Predatory arthropods in high-and low-maintenance turfgrass

Stephen D. Cockfield, Daniel A. Potter

Research output: Contribution to journalArticlepeer-review

21 Scopus citations


Predatory arthropods were sampled in high-maintenance Kentucky bluegrass lawns (lawns under commercial lawn care), low-maintenance Kentucky bluegrass lawns (under minimal care), and low-maintenance tall-fescue lawns. In general, tall fescue supported fewer predators than Kentucky bluegrass, specifically the families Erigonidae, Linyphiidae, and Carabidae. Populations of Erigonidae, Linyphiidae, and Carabidae were lower in high-maintenance bluegrass than in low-maintenance bluegrass. The carabids Amara cupreolata Putzeys, Agonum punctiformum (Say), and Harpalus (Pseudophonus) spp., and a staphylinid, Philonthus sp., were particularly uncommon in high-maintenance sites. Hierarchical classification of sites suggested that the structure of the staphylinid and carabid communities differs in tall fescue and Kentucky bluegrass turf, and differs in high-and low-maintenance bluegrass.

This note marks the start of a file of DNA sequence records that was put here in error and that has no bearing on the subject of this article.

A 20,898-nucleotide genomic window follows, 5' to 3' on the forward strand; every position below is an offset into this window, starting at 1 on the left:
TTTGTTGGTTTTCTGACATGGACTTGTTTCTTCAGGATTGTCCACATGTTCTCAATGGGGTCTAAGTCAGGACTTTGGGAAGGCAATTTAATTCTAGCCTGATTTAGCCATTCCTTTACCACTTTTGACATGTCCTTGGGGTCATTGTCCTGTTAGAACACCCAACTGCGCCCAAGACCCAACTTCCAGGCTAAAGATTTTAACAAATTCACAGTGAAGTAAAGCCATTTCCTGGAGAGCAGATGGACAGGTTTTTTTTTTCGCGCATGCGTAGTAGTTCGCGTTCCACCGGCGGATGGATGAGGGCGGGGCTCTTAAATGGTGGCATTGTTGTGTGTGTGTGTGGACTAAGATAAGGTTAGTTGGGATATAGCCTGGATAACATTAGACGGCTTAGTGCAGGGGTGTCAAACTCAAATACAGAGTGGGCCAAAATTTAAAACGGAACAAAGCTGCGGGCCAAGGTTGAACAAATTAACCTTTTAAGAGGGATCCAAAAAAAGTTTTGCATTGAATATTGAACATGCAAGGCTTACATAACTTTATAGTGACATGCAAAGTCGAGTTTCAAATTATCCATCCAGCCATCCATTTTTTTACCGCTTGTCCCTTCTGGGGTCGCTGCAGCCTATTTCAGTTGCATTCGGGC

Original languageEnglish
Pages (from-to)423-429
Number of pages7
JournalThe Canadian Entomologist
Issue number4
StatePublished - Apr 1985

ASJC Scopus subject areas

  • Structural Biology
  • Ecology, Evolution, Behavior and Systematics
  • Physiology
  • Molecular Biology
  • Insect Science


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